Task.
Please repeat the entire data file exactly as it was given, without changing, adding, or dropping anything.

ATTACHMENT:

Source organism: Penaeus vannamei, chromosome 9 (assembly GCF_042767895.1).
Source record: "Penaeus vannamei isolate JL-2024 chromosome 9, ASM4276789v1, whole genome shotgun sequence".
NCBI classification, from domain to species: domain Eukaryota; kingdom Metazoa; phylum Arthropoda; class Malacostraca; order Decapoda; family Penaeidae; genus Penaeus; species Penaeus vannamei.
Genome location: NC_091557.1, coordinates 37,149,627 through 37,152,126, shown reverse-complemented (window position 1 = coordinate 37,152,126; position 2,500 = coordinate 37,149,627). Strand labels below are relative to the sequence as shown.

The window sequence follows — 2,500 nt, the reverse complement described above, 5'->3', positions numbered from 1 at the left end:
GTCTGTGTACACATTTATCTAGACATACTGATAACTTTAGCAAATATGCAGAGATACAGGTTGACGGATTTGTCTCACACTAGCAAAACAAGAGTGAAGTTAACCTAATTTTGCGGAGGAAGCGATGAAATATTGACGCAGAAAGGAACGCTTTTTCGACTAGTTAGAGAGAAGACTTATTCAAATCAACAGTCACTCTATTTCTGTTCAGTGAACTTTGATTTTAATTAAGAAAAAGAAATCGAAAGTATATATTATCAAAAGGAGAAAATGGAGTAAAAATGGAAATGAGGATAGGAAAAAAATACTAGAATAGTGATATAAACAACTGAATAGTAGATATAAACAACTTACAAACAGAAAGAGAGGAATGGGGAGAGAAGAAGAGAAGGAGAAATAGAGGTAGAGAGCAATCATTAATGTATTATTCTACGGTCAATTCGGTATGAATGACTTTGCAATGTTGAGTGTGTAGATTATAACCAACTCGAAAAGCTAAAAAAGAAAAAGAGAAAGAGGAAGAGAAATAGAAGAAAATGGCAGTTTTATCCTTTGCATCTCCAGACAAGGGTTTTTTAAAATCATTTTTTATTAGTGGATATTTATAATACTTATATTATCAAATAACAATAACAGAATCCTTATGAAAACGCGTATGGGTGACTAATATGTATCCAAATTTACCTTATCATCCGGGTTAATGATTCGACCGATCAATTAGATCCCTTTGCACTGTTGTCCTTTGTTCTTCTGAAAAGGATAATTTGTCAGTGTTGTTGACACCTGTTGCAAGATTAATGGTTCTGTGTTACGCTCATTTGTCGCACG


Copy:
Source organism: Penaeus vannamei, chromosome 9 (assembly GCF_042767895.1).
Source record: "Penaeus vannamei isolate JL-2024 chromosome 9, ASM4276789v1, whole genome shotgun sequence".
NCBI classification, from domain to species: domain Eukaryota; kingdom Metazoa; phylum Arthropoda; class Malacostraca; order Decapoda; family Penaeidae; genus Penaeus; species Penaeus vannamei.
Genome location: NC_091557.1, coordinates 37,149,627 through 37,152,126, shown reverse-complemented (window position 1 = coordinate 37,152,126; position 2,500 = coordinate 37,149,627). Strand labels below are relative to the sequence as shown.

The window sequence follows — 2,500 nt, the reverse complement described above, 5'->3', positions numbered from 1 at the left end:
GTCTGTGTACACATTTATCTAGACATACTGATAACTTTAGCAAATATGCAGAGATACAGGTTGACGGATTTGTCTCACACTAGCAAAACAAGAGTGAAGTTAACCTAATTTTGCGGAGGAAGCGATGAAATATTGACGCAGAAAGGAACGCTTTTTCGACTAGTTAGAGAGAAGACTTATTCAAATCAACAGTCACTCTATTTCTGTTCAGTGAACTTTGATTTTAATTAAGAAAAAGAAATCGAAAGTATATATTATCAAAAGGAGAAAATGGAGTAAAAATGGAAATGAGGATAGGAAAAAAATACTAGAATAGTGATATAAACAACTGAATAGTAGATATAAACAACTTACAAACAGAAAGAGAGGAATGGGGAGAGAAGAAGAGAAGGAGAAATAGAGGTAGAGAGCAATCATTAATGTATTATTCTACGGTCAATTCGGTATGAATGACTTTGCAATGTTGAGTGTGTAGATTATAACCAACTCGAAAAGCTAAAAAAGAAAAAGAGAAAGAGGAAGAGAAATAGAAGAAAATGGCAGTTTTATCCTTTGCATCTCCAGACAAGGGTTTTTTAAAATCATTTTTTATTAGTGGATATTTATAATACTTATATTATCAAATAACAATAACAGAATCCTTATGAAAACGCGTATGGGTGACTAATATGTATCCAAATTTACCTTATCATCCGGGTTAATGATTCGACCGATCAATTAGATCCCTTTGCACTGTTGTCCTTTGTTCTTCTGAAAAGGATAATTTGTCAGTGTTGTTGACACCTGTTGCAAGATTAATGGTTCTGTGTTACGCTCATTTGTCGCACG